Nanaimo Regional General Hospital Emergency Department

The city of Nanaimo is located on the east coast of Vancouver Island in British Columbia. The Nanaimo Regional General Hospital (NRGH) serves the city of 85,000, as well as the surrounding Nanaimo Regional District. With a rapidly growing population, technological advances in medical treatment and an increasing emphasis on patient centred care, the old facility reached the end of its useful life. The Vancouver Island Health Authority decided to rehabilitate the existing building and add a new 3,080 square metre expansion. The construction started in the summer of 2010, and the building opened its doors in the fall of 2012. The project follows the ‘generative space’ approach to design. This approach endeavours to create an environment that considerably improves the physical and psychological health, quality of care, and quality of life for all building users. Among the strategies employed are access to daylight and views, physical and visual connection to nature, and the use of wood in both the interior and exterior of the building. Many aspects of the design reflect these goals. The lobby and reception area are open and airy, with high ceilings and natural wood finishes. The planning of the space is also highly functional, with the reception structured so patients are easily triaged. The waiting areas and treatment pods are organized around individual courtyards. These courtyards are open to the sky, so the patients are connected to natural light and interior gardens at all times. A separate mental health unit includes four secure bedrooms, treatment rooms and courtyards, living spaces, and recreation areas.

Wood Use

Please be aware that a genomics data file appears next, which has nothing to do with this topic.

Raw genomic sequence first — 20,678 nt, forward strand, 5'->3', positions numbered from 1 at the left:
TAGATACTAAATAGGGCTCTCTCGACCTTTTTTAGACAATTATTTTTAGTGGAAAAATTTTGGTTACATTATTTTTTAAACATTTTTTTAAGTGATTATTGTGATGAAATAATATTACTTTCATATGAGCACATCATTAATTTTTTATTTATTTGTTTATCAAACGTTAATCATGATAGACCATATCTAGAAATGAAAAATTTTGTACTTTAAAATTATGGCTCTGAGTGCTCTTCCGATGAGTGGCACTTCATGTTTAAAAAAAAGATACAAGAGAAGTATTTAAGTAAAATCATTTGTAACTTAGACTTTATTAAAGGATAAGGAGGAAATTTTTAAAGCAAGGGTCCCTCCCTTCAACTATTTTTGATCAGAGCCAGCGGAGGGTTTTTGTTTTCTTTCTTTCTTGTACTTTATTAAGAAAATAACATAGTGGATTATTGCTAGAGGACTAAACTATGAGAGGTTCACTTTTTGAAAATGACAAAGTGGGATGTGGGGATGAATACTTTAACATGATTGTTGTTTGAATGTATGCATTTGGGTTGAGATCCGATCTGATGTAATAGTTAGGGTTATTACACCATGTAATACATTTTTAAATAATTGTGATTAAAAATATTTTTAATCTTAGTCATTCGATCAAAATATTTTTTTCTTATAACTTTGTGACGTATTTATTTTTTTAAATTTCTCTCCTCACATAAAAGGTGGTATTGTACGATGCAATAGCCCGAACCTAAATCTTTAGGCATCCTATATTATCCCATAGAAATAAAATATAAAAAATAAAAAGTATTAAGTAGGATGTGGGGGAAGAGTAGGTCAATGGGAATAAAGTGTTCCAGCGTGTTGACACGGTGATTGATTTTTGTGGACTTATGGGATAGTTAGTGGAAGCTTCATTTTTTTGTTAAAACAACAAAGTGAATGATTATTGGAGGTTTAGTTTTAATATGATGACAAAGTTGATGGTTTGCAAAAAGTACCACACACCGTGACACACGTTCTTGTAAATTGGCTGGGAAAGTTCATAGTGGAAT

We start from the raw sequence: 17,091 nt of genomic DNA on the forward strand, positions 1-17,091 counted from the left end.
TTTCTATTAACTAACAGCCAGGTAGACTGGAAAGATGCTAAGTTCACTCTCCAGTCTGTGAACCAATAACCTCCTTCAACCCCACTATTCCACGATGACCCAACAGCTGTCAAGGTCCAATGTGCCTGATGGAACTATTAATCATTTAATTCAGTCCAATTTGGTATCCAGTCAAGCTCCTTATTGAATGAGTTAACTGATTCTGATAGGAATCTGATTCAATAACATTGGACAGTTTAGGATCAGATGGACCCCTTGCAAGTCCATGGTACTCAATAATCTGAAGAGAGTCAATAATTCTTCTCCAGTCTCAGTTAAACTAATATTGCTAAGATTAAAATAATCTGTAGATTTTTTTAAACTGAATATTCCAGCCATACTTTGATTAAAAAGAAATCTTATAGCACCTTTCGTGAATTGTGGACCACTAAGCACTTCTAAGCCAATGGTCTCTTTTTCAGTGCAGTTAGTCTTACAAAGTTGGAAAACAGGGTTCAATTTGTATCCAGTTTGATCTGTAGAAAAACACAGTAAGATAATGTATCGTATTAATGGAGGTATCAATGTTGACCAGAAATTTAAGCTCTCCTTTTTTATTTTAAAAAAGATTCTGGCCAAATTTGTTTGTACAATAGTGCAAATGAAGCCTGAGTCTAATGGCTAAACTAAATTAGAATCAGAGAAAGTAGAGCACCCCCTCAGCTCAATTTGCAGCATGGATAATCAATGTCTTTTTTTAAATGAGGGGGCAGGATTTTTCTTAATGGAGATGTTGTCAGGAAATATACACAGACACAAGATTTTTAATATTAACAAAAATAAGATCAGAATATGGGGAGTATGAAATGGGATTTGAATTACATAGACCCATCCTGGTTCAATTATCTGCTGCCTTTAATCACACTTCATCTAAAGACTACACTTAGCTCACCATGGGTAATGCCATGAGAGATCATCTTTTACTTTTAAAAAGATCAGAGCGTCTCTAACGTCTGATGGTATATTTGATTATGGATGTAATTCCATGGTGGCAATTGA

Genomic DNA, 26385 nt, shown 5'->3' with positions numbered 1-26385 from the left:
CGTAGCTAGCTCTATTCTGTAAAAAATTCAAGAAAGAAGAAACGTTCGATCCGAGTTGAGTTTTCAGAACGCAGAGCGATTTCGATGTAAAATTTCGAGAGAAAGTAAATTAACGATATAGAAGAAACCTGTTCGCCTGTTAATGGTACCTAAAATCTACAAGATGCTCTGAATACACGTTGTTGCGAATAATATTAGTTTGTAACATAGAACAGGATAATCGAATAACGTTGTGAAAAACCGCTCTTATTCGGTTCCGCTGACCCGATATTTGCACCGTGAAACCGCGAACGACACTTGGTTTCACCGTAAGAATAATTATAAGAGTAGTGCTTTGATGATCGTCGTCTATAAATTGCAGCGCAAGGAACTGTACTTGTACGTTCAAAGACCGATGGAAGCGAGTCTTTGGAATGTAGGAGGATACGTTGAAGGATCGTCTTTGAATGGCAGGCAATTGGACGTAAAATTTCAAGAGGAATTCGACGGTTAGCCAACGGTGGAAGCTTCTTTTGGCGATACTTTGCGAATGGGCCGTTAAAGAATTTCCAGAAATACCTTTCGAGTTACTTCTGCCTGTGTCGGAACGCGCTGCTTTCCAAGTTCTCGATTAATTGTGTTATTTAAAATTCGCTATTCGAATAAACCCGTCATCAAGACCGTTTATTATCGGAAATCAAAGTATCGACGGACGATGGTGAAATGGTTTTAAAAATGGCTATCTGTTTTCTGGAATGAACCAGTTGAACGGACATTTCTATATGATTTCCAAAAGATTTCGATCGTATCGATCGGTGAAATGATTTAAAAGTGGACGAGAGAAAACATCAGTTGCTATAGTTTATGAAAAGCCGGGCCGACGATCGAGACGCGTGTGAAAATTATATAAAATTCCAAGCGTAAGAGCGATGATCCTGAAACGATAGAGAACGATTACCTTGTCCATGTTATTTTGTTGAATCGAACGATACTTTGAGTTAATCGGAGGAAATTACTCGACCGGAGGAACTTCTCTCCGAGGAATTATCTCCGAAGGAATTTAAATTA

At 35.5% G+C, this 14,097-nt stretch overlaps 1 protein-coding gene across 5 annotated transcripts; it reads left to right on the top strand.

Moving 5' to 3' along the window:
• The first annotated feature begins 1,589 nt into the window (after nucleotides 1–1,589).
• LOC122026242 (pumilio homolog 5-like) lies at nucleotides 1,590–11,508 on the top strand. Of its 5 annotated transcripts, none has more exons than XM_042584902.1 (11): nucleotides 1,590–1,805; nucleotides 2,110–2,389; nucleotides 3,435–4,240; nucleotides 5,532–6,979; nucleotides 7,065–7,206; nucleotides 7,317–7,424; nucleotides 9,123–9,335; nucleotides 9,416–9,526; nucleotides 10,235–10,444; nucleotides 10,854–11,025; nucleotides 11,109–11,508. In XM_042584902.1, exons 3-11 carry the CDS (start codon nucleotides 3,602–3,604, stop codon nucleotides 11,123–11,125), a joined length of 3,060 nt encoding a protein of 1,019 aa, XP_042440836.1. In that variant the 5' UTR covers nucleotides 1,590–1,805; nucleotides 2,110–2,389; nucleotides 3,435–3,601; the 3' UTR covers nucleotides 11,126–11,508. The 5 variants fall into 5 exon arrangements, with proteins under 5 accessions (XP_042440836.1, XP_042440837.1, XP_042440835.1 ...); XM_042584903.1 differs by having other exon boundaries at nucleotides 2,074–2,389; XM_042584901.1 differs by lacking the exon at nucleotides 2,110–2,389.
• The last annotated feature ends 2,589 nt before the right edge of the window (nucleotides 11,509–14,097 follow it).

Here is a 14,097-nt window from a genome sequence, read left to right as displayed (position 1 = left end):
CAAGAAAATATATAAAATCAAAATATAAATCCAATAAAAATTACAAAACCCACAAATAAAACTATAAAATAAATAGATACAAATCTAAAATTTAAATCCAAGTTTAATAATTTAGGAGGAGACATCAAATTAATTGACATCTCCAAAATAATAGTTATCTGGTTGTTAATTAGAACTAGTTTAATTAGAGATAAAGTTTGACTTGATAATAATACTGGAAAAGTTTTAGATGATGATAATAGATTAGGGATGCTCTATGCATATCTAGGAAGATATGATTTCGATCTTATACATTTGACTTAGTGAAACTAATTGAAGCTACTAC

The city of Nanaimo is located on the east coast of Vancouver Island in British Columbia. The Nanaimo Regional General Hospital (NRGH) serves the city of 85,000, as well as the surrounding Nanaimo Regional District. With a rapidly growing population, technological advances in medical treatment and an increasing emphasis on patient centred care, the old facility reached the end of its useful life. The Vancouver Island Health Authority decided to rehabilitate the existing building and add a new 3,080 square metre expansion. The construction started in the summer of 2010, and the building opened its doors in the fall of 2012. The project follows the ‘generative space’ approach to design. This approach endeavours to create an environment that considerably improves the physical and psychological health, quality of care, and quality of life for all building users. Among the strategies employed are access to daylight and views, physical and visual connection to nature, and the use of wood in both the interior and exterior of the building. Many aspects of the design reflect these goals. The lobby and reception area are open and airy, with high ceilings and natural wood finishes. The planning of the space is also highly functional, with the reception structured so patients are easily triaged. The waiting areas and treatment pods are organized around individual courtyards. These courtyards are open to the sky, so the patients are connected to natural light and interior gardens at all times. A separate mental health unit includes four secure bedrooms, treatment rooms and courtyards, living spaces, and recreation areas.